cycling

Crossing into the fall on my new bike

We buy a lot of new bikes around this blog. I think I’ve documented most of the purchases here. And I might be a particularly good/bad person for accumulating bikes of many kinds. Just this past Christimas I got a new Cannondale road bike, a 2013 Cannondale Super Six Evo Ultegra Di2.

It’s certainly true that I write quite a bit about bikes and new bike lust. See New bike lust and How many bikes is too many? and My dream fleet.

I seem to attract bikes. This year I even won a bike thanks to the university’s green raffle that gave you one entry form each time you used your own coffee mug. Unbeknownst to me I had a friend (thanks Rob!) putting my name on his ballots every day. But I really didn’t need a another commuting bike so I gave that one to a neighbourhood friend whose bike had been stolen.

But now I have a new cyclocross bike! It’s also a Cannondale, a 2014 SuperX black Inc, with Stans Iron Cross wheels. How did that happen? Well, I’ve owned a cx bike for commuting for a few years and I really like it. I’ve also been watching friends do some fun looking gravel rides and thinking it would be fun to ride through the fall and into the early winter.

As blog readers mostly know, I was diagnosed with thyroid cancer this year and had surgery to remove my thyroid. Everything went well and I’m fine (no further treatment required) but it turned out I was eligible for an insurance payment for getting ill. You know the policies that sound like “death, dismemberment, and disability.” I didn’t need the money–thanks Canadian health care– and I didn’t want to claim it. I was nervous that it felt like calling in sick when you’re actually fine. (I always worry that if I do that I’ll actually get sick.) My partner is more practical. He works for a bank. And he’s good at talking me into things. “Would you claim it if you got a new cx bike with the money?” Um, yes, I might. And we did. And I have a new bike. Thanks thyroid cancer? I guess.

image

I’ve registered for my first event, Hallocross, a Halloween cyclocross race, of course. So I guess I better learn to ride it. I’ve got some friends who are taking me out Thursday to give it a go. I’ll report back for sure.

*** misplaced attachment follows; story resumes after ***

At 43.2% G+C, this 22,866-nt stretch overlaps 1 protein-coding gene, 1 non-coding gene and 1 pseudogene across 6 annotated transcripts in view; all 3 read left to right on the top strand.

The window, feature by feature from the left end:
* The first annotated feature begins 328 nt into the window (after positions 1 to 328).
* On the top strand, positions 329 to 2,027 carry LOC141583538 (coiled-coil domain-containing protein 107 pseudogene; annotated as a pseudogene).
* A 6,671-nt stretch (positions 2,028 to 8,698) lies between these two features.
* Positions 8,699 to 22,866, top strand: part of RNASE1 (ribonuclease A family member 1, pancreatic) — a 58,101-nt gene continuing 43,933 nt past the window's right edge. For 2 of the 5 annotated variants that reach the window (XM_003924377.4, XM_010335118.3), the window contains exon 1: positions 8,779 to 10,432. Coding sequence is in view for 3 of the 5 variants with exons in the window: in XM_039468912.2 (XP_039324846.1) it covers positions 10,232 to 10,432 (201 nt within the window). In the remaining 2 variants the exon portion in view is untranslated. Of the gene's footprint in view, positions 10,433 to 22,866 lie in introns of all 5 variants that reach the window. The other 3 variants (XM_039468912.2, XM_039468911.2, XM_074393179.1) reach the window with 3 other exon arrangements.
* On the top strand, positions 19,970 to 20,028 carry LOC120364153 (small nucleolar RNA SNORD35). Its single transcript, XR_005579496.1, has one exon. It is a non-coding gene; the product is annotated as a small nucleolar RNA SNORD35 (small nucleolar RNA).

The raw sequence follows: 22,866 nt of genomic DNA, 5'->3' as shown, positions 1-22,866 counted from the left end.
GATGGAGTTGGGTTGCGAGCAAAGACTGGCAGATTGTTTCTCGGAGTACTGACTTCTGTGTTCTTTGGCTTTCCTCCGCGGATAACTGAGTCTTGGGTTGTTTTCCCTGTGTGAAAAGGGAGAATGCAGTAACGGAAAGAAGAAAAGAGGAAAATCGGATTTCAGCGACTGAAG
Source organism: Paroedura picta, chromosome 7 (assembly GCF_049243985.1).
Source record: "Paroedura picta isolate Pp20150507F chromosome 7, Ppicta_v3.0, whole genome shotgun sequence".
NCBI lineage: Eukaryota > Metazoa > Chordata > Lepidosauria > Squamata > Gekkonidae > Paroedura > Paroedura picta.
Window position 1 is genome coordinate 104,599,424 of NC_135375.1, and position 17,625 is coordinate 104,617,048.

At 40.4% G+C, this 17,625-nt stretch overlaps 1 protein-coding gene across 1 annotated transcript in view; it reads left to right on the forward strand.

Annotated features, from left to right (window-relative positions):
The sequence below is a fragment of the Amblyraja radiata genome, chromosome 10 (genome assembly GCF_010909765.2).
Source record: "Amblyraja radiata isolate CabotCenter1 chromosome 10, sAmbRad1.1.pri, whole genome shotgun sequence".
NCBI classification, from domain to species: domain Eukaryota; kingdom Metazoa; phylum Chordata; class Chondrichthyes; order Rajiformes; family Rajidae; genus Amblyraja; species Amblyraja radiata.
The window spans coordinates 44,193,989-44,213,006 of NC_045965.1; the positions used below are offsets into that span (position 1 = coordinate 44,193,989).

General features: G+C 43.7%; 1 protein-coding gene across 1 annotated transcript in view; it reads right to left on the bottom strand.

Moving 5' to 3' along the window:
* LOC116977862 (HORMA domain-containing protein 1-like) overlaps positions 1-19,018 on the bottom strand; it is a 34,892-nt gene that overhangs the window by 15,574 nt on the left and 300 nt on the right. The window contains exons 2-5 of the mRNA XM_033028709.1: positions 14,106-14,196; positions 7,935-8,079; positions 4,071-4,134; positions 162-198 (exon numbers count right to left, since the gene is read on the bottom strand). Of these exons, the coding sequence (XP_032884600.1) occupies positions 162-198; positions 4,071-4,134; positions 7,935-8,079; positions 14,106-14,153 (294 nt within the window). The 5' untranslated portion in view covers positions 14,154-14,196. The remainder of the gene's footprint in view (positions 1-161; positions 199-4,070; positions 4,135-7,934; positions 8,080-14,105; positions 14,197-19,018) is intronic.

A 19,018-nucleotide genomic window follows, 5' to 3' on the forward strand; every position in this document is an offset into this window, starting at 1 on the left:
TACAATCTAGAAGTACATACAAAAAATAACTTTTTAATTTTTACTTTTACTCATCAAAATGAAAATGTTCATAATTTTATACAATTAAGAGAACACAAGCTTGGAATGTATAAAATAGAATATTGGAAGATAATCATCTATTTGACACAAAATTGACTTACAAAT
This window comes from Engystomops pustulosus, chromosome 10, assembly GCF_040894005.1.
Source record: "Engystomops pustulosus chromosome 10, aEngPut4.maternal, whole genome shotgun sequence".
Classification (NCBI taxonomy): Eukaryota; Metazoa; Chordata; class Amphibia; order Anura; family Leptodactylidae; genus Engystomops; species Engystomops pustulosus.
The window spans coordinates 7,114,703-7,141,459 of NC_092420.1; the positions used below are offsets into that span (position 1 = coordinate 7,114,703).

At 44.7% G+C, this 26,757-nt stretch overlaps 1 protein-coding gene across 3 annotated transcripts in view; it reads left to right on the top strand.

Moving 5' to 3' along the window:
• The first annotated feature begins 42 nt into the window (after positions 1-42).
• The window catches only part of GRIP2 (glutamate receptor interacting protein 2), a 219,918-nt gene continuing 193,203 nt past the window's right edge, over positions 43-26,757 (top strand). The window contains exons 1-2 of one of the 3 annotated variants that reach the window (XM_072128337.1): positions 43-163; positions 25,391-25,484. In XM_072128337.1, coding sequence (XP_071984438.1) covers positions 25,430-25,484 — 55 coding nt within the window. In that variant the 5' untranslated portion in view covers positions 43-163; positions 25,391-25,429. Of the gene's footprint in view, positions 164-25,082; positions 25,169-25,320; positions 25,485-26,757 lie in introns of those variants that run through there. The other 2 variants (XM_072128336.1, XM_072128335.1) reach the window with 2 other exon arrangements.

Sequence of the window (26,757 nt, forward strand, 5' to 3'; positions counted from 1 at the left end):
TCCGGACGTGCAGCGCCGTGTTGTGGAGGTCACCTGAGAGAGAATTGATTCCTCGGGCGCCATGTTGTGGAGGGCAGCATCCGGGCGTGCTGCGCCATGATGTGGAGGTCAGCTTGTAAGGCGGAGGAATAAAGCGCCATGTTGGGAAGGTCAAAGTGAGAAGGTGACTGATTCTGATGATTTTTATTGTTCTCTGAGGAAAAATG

These days I’m reading things like this: Cyclocross 101 for Newbies and How to Bunny Hop Like a Boss.

What’s the difference between a cyclocross bike and a road bike? You can read a bit about that here.

Do you ride a cyclocross bike? Do you do any cx racing? Got any advice for a beginner with lots of road and some track riding experience?

The women of cyclocross

Gravel racing

3 thoughts on “Crossing into the fall on my new bike

  1. Sam,
    Long time reader here, first time commenter. I love your blog and I REALLY love cyclocross. I’m a 41 year old academic that is regionally competitive in CX and MTB, and also do gravel events in the spring (that is big business outside of Chicago, where I live) and have raced on the track and in road events some. Anyhoo, CX is where it is AT when it comes to bike racing! Fun, family and spectator friendly, and a great example of how cycling events can meet multiple needs through a “business in the front, party in the rear” approach. I’m a USAC Cat 3 in CX, train pretty seriously, but tend to finish fairly mid-pack (someone has to, and being middle aged, having a 2 year old and being a full time academic at an R1 are my excuses!).

    Anyway, in terms of advice here is some:
    1) Make sure your tires aren’t overinflated. As low as you can go without pinchflatting is what you want. I’m 140 pounds and put about 28 pounds of pressure in the rear.
    2) In CX, unlike some other events, position is key. So work on those starts and get off the line as fast as possible. As a newbie your race is likely only 30 minutes. Think of it as a 30 minute sprint–there is no settling in.
    3) Spend some time getting your dismounts and remounts right while you are first learning to do it. Once you develop the dreaded “stutter step” it is almost impossible to break (speaking from experience here).
    4) Remember that falling on grass and dirt at around 10mph doesn’t hurt, so don’t be afraid to fall.
    5) Cornering is the key to speed in CX, so practice getting through corners as fast as you can go. Look through the turn and keep your weight on your outside hand. Slow in, fast out. Sprint out of every corner.
    6) Since sprinting is your thing, use that to your advantage by sprinting through every straightaway, instead of using that as a time to catch your breath. Lots of new folks make the mistake of relaxing there, when really the course will give you lots of places to catch your breath when it forces you into slow speed sections.
    7) See if there is a local practice in your area. Lots of clubs have them informally throughout the fall, esp. at this time while it is still light late. Usually Wed nights.

    Feel free to contact me directly if you want to talk!

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    1. Thanks! I’m going out tomorrow with a local group for my first time. Do you want to write a guest blog post on getting started in cyclocross and why women might want to give it a try? We’d love to have you.

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  2. I ride a cross bike for my long trips (50 miles or more, or multi-day). I stay mostly on roads or paved paths where possible, but I wanted something that also worked on dirt/gravel roads. I love it. It’s sturdy enough that I can load up the panniers and stable when loaded. I do have to be careful to keep it clean to avoid chain slipping and gear lockup.

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